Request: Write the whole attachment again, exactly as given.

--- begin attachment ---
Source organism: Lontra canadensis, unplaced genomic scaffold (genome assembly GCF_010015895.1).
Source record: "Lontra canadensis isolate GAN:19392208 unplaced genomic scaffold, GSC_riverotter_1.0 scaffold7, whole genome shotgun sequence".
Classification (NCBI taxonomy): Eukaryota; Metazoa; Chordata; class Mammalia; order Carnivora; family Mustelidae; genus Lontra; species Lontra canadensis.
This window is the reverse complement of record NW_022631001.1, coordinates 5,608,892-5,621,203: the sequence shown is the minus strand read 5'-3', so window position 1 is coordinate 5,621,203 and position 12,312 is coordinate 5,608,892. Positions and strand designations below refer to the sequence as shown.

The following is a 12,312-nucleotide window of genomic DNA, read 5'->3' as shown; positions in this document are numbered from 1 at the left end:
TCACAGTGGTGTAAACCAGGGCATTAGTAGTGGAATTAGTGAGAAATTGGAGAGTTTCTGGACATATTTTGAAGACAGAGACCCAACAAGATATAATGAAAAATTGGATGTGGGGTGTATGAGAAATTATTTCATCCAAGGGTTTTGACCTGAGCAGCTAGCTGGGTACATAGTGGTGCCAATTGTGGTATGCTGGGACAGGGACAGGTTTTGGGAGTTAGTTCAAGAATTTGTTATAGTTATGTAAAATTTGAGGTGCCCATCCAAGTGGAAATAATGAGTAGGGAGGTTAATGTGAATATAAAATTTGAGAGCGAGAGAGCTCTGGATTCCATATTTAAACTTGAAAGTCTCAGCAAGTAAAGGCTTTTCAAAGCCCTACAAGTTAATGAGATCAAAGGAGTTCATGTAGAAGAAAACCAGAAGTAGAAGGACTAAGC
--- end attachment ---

Source organism: Lontra canadensis, unplaced genomic scaffold (genome assembly GCF_010015895.1).
Source record: "Lontra canadensis isolate GAN:19392208 unplaced genomic scaffold, GSC_riverotter_1.0 scaffold7, whole genome shotgun sequence".
Classification (NCBI taxonomy): Eukaryota; Metazoa; Chordata; class Mammalia; order Carnivora; family Mustelidae; genus Lontra; species Lontra canadensis.
This window is the reverse complement of record NW_022631001.1, coordinates 5,608,892-5,621,203: the sequence shown is the minus strand read 5'-3', so window position 1 is coordinate 5,621,203 and position 12,312 is coordinate 5,608,892. Positions and strand designations below refer to the sequence as shown.

The following is a 12,312-nucleotide window of genomic DNA, read 5'->3' as shown; positions in this document are numbered from 1 at the left end:
TCACAGTGGTGTAAACCAGGGCATTAGTAGTGGAATTAGTGAGAAATTGGAGAGTTTCTGGACATATTTTGAAGACAGAGACCCAACAAGATATAATGAAAAATTGGATGTGGGGTGTATGAGAAATTATTTCATCCAAGGGTTTTGACCTGAGCAGCTAGCTGGGTACATAGTGGTGCCAATTGTGGTATGCTGGGACAGGGACAGGTTTTGGGAGTTAGTTCAAGAATTTGTTATAGTTATGTAAAATTTGAGGTGCCCATCCAAGTGGAAATAATGAGTAGGGAGGTTAATGTGAATATAAAATTTGAGAGCGAGAGAGCTCTGGATTCCATATTTAAACTTGAAAGTCTCAGCAAGTAAAGGCTTTTCAAAGCCCTACAAGTTAATGAGATCAAAGGAGTTCATGTAGAAGAAAACCAGAAGTAGAAGGACTAAGC